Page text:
Let me refer to three or four other instances that I believe should also be investigated by the Repatriation Department. There is no more appropriate time to raise them than in the debate on the estimates of the Department. In this chamber some months ago I pointed out that ex-servicemen in the employ of the Department of Supply were not allowed to join the Provident Fund because of injuries that they sustained in the service of this country. As a result of the publication of my remarks in Hansard, I received a letter from a gentleman in Western Australia. Whilst I do not intend to state his name publicly, for fear of some victimisation of him, I will in confidence supply his name and address to the Minister for the purposes of an investigation. This is what he said:
I have read with interest your questions concerning Provident Funds in Hansard. . . .
He then gave the Hansard reference. I point out that this letter relates to people employed in the department whose estimates we are now debating and which should be looking after these people. He continued: 1 have now seen Senator Anderson’s reply . . which, I imagine, hardly tells you anything of which you were unaware, nor does it really answer your question.
The fact is that some ex-servicemen are being debarred from contributing to Superannuation or Provident Fund because of war caused accepted disabilities and I believe I am in this category. At present, myself and one other ex-serviceman in my Sub-section of 22 clerks in the Repatriation Department in Perth cannot contribute. That makes 2 for a start, and no doubt there are many other temporary clerks in the same position throughout the Commonwealth Public Service.
This Government has been shouting from the roof tops what it is supposed to have done for people who have been injured or the dependants of people who have lost their lives in the service of this nation, lt is hypocrisy from start to finish. Reviews of pension rates have been called for recently. These people are entitled to have their pensions reviewed. Because pensions are costing the Government more now, as it has to allocate money for veterans of Vietnam, it is paring down the pensions of the older veterans. This is totally unfair. This gentleman continued:
To my mind, the number of ex-servicemen, as requested in Part One of your question, could have been just as readily obtained as the answer to Part Two, by inquiry by the Public Service Board through the Public Service Inspector’s Offices in each State, who surely must know how many are employed, who they are, and if they are temporary because of war caused accepted disabilities.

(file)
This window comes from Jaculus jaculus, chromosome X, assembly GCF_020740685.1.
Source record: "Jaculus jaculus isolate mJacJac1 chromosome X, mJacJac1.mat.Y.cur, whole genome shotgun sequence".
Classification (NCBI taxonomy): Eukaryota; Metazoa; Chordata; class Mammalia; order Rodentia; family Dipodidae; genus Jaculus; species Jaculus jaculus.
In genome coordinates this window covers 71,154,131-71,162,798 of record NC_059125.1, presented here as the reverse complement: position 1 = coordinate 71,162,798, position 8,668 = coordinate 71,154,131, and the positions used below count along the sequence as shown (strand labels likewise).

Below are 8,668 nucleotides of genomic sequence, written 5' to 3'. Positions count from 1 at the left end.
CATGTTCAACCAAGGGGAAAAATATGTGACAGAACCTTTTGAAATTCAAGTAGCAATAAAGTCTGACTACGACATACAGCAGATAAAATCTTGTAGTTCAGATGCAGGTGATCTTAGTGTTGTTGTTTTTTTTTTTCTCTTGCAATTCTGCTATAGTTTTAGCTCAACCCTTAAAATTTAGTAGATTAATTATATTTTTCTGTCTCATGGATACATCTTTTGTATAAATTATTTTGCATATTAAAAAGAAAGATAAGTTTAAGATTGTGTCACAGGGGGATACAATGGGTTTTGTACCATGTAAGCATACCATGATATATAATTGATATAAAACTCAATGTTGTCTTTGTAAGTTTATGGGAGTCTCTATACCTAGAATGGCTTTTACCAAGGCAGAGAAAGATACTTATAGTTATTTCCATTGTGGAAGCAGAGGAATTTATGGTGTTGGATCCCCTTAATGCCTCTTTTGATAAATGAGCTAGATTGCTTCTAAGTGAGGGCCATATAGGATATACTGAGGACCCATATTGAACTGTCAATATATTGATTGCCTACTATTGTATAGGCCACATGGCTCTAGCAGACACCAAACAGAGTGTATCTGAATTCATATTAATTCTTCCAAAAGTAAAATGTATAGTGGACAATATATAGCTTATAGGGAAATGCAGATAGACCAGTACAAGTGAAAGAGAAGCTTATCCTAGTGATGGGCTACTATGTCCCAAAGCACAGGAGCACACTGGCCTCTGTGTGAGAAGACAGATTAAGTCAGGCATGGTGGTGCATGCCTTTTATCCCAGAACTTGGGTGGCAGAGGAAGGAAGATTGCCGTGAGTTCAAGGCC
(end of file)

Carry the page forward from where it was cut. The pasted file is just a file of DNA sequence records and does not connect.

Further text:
Honourable senators will recall that I was advised by the Minister that because of the amount of research involved this information could not be given. Yet here is a man who is employed in the Repatriation Department and is able to set out very clearly the manner in which this information can be obtained. Obviously he is an intelligent type. He continued:
My own position is as follows . . .
I enlisted in the RAAF on 25th September 1944 and was discharged ‘on completion of engagement’ on 23rd March 1961, after 16i years service and attained the rank and classification of a Sergeant Clerk Medical.
During the above period I served wilh the Japanese occupation force from March 1947 to September 1948 and again in Japan during the Korean War from September 1951 to June 1954 and later in Malaya during the Emergency from March 1958 to March 1960, in all a total of approximately 6J years overseas.
Then he went on to point out his disabilities which have been accepted. He continued:
On 8th May 1961, about 6 weeks after discharge, I was accepted by the Public Service as a Temporary Clerk and commenced employment with the Repatriation Department in Perth where I have been continuously employed since.
In other words, he has been there for more than 8 years. He went on to say:
At that time I was informed by the Public Service Inspector’s Office, Perth, that my application had been accepted under Regulation 153 of the Public Service Act and my eligibility to accept would expire on 3rd May 1977. In the same letter of 88 May 1961, I was informed that 1 was eligible for Permanent Appointment but there was a long waiting list and 1 would be further advised when my name came up for consideration.